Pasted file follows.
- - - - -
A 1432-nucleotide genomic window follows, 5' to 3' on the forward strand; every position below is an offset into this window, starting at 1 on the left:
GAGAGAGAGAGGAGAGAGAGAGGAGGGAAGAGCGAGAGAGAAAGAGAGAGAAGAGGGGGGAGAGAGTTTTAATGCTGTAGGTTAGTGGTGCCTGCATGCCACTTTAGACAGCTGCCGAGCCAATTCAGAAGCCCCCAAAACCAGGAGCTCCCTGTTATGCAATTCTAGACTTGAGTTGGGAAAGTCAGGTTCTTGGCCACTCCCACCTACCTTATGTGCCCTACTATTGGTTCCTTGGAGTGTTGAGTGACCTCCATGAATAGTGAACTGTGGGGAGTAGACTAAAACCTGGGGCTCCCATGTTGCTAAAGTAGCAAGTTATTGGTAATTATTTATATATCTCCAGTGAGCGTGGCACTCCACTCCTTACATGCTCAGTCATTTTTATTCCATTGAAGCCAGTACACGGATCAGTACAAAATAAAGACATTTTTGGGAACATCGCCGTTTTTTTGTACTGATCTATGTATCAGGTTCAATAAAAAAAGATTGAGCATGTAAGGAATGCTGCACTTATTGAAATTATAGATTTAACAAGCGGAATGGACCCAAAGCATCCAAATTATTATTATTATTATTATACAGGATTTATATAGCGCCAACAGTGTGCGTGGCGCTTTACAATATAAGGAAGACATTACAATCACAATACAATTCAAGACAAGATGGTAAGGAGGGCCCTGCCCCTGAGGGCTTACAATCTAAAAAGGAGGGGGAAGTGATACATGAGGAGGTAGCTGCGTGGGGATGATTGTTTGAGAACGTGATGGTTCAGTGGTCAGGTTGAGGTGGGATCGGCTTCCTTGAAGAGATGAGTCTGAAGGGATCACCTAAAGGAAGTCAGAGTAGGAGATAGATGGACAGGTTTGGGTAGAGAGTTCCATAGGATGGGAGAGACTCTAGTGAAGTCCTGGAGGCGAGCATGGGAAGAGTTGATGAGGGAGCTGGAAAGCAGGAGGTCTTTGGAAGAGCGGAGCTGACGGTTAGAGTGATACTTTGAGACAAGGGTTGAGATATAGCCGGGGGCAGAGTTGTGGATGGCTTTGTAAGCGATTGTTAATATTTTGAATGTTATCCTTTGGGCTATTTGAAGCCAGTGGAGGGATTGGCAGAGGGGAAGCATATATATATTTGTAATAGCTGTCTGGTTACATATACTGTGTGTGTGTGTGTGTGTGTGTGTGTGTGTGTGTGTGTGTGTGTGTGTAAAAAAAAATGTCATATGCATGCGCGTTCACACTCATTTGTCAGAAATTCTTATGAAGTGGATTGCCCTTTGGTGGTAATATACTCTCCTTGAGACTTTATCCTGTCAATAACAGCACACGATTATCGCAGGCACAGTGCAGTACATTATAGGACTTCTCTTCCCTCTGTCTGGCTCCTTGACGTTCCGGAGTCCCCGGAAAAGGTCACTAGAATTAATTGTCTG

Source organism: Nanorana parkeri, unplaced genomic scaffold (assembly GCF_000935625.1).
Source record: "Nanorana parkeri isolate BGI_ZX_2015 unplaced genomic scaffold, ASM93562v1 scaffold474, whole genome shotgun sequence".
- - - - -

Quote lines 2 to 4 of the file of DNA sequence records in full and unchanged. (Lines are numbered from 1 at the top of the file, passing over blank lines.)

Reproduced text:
GAGAGAGAGAGGAGAGAGAGAGGAGGGAAGAGCGAGAGAGAAAGAGAGAGAAGAGGGGGGAGAGAGTTTTAATGCTGTAGGTTAGTGGTGCCTGCATGCCACTTTAGACAGCTGCCGAGCCAATTCAGAAGCCCCCAAAACCAGGAGCTCCCTGTTATGCAATTCTAGACTTGAGTTGGGAAAGTCAGGTTCTTGGCCACTCCCACCTACCTTATGTGCCCTACTATTGGTTCCTTGGAGTGTTGAGTGACCTCCATGAATAGTGAACTGTGGGGAGTAGACTAAAACCTGGGGCTCCCATGTTGCTAAAGTAGCAAGTTATTGGTAATTATTTATATATCTCCAGTGAGCGTGGCACTCCACTCCTTACATGCTCAGTCATTTTTATTCCATTGAAGCCAGTACACGGATCAGTACAAAATAAAGACATTTTTGGGAACATCGCCGTTTTTTTGTACTGATCTATGTATCAGGTTCAATAAAAAAAGATTGAGCATGTAAGGAATGCTGCACTTATTGAAATTATAGATTTAACAAGCGGAATGGACCCAAAGCATCCAAATTATTATTATTATTATTATACAGGATTTATATAGCGCCAACAGTGTGCGTGGCGCTTTACAATATAAGGAAGACATTACAATCACAATACAATTCAAGACAAGATGGTAAGGAGGGCCCTGCCCCTGAGGGCTTACAATCTAAAAAGGAGGGGGAAGTGATACATGAGGAGGTAGCTGCGTGGGGATGATTGTTTGAGAACGTGATGGTTCAGTGGTCAGGTTGAGGTGGGATCGGCTTCCTTGAAGAGATGAGTCTGAAGGGATCACCTAAAGGAAGTCAGAGTAGGAGATAGATGGACAGGTTTGGGTAGAGAGTTCCATAGGATGGGAGAGACTCTAGTGAAGTCCTGGAGGCGAGCATGGGAAGAGTTGATGAGGGAGCTGGAAAGCAGGAGGTCTTTGGAAGAGCGGAGCTGACGGTTAGAGTGATACTTTGAGACAAGGGTTGAGATATAGCCGGGGGCAGAGTTGTGGATGGCTTTGTAAGCGATTGTTAATATTTTGAATGTTATCCTTTGGGCTATTTGAAGCCAGTGGAGGGATTGGCAGAGGGGAAGCATATATATATTTGTAATAGCTGTCTGGTTACATATACTGTGTGTGTGTGTGTGTGTGTGTGTGTGTGTGTGTGTGTGTGTGTGTGTAAAAAAAAATGTCATATGCATGCGCGTTCACACTCATTTGTCAGAAATTCTTATGAAGTGGATTGCCCTTTGGTGGTAATATACTCTCCTTGAGACTTTATCCTGTCAATAACAGCACACGATTATCGCAGGCACAGTGCAGTACATTATAGGACTTCTCTTCCCTCTGTCTGGCTCCTTGACGTTCCGGAGTCCCCGGAAAAGGTCACTAGAATTAATTGTCTG

Source organism: Nanorana parkeri, unplaced genomic scaffold (assembly GCF_000935625.1).
Source record: "Nanorana parkeri isolate BGI_ZX_2015 unplaced genomic scaffold, ASM93562v1 scaffold474, whole genome shotgun sequence".